Adult intimate partner violence and youth delinquency: Relationships and implications for prevention

Open Access
Nappi, Joanna Marie
Area of Honors:
Human Development and Family Studies
Bachelor of Science
Document Type:
Thesis Supervisors:
  • Mark T Greenberg, Thesis Supervisor
  • Dr. Kathryn Bancroft Hynes, Honors Advisor
  • Brittany S Cooper, Faculty Reader
  • intimate partner violence
  • juvenile delinquency
  • youth delinquency
  • trajectories of delinquency
  • prevention
  • intervention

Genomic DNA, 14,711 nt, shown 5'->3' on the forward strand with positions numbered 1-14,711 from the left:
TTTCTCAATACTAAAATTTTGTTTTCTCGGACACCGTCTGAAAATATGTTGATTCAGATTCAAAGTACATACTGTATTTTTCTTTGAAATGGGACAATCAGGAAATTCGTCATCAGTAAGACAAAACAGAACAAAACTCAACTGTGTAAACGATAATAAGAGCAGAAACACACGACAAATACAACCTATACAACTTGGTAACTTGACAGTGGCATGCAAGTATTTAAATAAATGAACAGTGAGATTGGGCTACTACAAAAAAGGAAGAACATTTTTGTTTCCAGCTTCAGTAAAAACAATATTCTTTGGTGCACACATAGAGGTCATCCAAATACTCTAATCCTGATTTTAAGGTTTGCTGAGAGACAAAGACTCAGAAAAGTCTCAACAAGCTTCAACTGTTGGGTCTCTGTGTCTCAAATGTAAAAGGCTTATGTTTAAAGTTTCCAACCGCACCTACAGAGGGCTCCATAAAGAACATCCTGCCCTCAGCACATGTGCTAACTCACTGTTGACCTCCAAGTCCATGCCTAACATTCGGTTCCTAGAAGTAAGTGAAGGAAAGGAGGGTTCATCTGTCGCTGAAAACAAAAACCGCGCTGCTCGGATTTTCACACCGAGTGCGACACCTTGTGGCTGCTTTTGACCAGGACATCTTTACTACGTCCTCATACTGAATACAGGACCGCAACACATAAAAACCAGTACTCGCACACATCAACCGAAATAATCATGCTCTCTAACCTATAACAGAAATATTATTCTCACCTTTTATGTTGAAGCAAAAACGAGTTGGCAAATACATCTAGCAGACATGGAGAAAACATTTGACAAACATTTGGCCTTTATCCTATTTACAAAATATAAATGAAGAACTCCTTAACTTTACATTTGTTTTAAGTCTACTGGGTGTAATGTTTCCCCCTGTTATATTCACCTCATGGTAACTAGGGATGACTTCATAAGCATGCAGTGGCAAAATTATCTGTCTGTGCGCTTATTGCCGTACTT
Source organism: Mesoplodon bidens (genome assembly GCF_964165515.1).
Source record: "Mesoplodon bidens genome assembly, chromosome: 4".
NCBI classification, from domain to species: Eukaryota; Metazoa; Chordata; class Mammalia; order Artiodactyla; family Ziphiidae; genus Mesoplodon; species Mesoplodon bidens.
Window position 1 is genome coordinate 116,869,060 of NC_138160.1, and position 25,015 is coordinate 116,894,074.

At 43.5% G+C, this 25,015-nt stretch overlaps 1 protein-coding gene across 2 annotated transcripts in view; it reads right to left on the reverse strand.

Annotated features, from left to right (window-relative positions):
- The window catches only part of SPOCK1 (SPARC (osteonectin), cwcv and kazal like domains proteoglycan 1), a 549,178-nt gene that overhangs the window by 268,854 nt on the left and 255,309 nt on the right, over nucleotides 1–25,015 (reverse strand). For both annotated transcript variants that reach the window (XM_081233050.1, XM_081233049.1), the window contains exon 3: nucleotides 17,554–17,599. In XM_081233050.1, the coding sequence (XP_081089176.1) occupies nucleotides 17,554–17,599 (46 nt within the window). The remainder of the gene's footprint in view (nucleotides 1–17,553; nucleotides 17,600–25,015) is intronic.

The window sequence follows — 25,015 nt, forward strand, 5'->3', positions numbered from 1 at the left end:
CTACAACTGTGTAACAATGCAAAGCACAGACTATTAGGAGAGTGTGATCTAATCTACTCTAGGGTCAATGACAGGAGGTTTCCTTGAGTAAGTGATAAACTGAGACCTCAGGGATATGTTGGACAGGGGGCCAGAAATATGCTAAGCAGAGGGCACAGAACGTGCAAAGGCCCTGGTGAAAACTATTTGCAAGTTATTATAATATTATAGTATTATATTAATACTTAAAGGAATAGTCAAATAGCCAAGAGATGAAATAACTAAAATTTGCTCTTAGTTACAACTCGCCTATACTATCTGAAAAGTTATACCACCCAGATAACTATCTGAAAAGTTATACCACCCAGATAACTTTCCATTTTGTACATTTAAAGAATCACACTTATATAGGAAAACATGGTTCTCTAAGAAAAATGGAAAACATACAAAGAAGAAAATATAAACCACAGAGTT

There is a lack of research on the developmental progression of perpetrators of intimate partner violence (IPV). Additionally, there is a lack of research examining the association between adulthood IPV and juvenile delinquency. For instance, why do some delinquent adolescents commit acts of IPV during adulthood while others do not? This literature review attempts to address these gaps by examining the intersection of two bodies of literature: adult IPV and juvenile delinquency. First, I review the theories and extant research that help inform our understanding of adult IPV perpetration and its development followed by a similar review of the theories and research on youth delinquency. An emphasis is placed on theories of causation, subtypes of perpetrators, models of developmental progression, and trajectories of delinquency. After reviewing IPV and juvenile delinquency separately, I suggest ways that the two bodies of literature can be integrated in order to highlight the connections and similarities across the theories and research on IPV and delinquency. Finally, implications for intervention/prevention and directions for future research will be discussed. This review concludes with several key points. First, research suggests that multiple risk factors for IPV are also risk factors for high levels of delinquency in adolescence. Second, the chronic and late-onset offender trajectories appear to be the type of offenders who are most likely to commit IPV, while the violent/antisocial perpetrators appear to be the subtype of perpetrators who are most likely to exhibit delinquency outside of the home. Third, intervention/prevention programs should be implemented as early as possible, tailored to a particular group of offenders or subtype of perpetrators, and target the multiple levels of influence that impact an individual. Future research should not only further distinguish types of offenders and subtypes of perpetrators from one another, but it should conduct studies that address both intimate partner violence and juvenile delinquency.